South Umpqua Falls
Viewing the falls was enjoyable, but we could not consider our experience complete until we swam in one. Up to this point the falls were either physically inaccessible or the water was too swift, or too cold, to enter. My wife inquired about waterfalls in which we could swim, and a co-worker told her about South Umpqua Falls near the town of Tiller.
South Umpqua Falls in late July is a popular place to cool off. Less crowded swimming holes are only a short distance downstream.
To get there, take highway 62 to the town of Trail, then turn north on highway 227, which takes you all the way to Tiller. Before entering town, the highway crosses over the South Umpqua River. After crossing the bridge, take the immediate right on road 46. The waterfall is several miles up this road, just a little past the point when you think you are lost. The park is clearly marked and has a good number of parking spaces. On busy summer days, parking may only be available on the road shoulder.
The waterfall is only about ten feet tall as it gently runs over rounded rock. Enthusiastic kids of all ages slide down the slippery rock of the waterfall into the deep pool below. Others dive or jump from the salmon ladder wall. Outside the pool, the water is shallow and perfect temperature for a refreshing late-July swim.
This section of the river runs over a wide slab of rock, the water only about two inches deep. We spent our time soaking up the sun and the cool water a short distance downstream, where the river is narrower and deeper, some places up to our neck.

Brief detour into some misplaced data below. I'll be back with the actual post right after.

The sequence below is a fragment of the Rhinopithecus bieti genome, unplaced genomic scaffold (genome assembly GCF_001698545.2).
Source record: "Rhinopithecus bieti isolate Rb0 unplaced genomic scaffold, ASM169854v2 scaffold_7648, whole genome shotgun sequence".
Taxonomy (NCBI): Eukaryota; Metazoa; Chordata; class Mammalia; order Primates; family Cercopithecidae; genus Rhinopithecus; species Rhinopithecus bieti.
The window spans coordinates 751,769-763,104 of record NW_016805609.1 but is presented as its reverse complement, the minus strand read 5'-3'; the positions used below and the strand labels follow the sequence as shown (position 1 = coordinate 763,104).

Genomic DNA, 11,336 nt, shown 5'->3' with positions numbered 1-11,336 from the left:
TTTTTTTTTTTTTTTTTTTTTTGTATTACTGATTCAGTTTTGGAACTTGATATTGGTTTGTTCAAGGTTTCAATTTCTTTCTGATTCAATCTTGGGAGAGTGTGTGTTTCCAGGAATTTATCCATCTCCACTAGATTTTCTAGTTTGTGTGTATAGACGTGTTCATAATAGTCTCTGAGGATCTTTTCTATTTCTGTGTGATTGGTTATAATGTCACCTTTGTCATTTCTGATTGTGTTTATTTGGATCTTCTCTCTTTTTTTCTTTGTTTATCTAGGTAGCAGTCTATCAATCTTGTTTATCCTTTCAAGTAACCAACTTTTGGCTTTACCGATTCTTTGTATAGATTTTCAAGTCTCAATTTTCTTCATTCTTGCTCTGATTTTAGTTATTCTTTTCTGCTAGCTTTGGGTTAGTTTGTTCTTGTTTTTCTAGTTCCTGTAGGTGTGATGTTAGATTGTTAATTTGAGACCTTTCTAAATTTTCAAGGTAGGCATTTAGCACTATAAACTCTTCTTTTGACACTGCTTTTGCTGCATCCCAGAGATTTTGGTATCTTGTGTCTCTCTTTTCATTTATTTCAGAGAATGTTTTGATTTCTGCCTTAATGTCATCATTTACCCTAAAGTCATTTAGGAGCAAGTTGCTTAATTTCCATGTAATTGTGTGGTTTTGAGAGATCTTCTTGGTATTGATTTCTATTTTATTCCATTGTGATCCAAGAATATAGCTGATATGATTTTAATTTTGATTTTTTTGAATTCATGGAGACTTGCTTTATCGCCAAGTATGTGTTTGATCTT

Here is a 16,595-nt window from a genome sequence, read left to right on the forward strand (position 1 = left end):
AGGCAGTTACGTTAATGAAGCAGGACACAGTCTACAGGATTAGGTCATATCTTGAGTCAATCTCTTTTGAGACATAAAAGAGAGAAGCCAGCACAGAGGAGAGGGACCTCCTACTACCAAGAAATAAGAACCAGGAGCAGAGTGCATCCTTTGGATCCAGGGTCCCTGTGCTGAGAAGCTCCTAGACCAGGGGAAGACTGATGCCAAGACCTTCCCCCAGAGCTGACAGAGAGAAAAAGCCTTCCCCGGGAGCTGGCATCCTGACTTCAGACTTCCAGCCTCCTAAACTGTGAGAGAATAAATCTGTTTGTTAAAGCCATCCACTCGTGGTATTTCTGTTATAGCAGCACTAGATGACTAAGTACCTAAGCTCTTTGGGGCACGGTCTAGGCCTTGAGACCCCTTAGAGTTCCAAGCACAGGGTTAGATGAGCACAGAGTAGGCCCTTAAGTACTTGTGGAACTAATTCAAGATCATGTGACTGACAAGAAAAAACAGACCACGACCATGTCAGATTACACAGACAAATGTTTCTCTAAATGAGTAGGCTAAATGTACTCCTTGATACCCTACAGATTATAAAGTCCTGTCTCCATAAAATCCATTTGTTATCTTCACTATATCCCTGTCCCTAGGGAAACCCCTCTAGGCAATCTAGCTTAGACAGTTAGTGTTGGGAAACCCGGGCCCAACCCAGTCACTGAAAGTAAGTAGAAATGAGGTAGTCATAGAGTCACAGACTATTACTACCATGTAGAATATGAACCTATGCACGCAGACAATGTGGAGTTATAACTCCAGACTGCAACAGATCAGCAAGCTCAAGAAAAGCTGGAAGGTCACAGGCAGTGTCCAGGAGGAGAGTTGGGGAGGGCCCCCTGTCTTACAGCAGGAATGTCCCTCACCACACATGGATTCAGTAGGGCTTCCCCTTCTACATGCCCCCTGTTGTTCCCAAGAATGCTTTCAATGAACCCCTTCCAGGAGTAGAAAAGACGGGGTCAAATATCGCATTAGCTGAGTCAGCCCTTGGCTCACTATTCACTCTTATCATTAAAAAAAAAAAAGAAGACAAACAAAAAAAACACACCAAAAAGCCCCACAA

Holding the record for deepest lake in the United Sates at 1,943 feet, Crater Lake is a must see when in southern Oregon. Park staff labor four months to clear winter snow from the rim, and by the first of June the park is open to visitors.
Panorama of Crater Lake as seen from Garfield Peak
Filling the collapsed volcanic crater of Mount Mazama, the deep blue surface of Crater Lake is at 6,174 feet of elevation, a thousand feet below the rim. On a calm day, the smooth lake reflects the surrounding peaks and sky with a nearly perfect mirror image.
Our first visit to the lake was on June 6-th. A good amount of snow remained, especially on north-facing slopes. The parking lot, lodge, and lookouts are all above 7,000 feet of elevation, making a light jacket required even in summer.
Snow is plentiful in June on this north-facing slope of the crater, just below the lodge.
From the Medford area, the lake is about a two hour drive away, accessible by highway 62, then following signs to the park. Shortly after entering the park gates, look for the information center on the left. Many people, eager to get to the rim and see the lake, pass up a visit to the information center. We recommend that you stop and sit through the twenty minute video that explains the formation of the lake and the fascinating process of snow removal—well worth the time.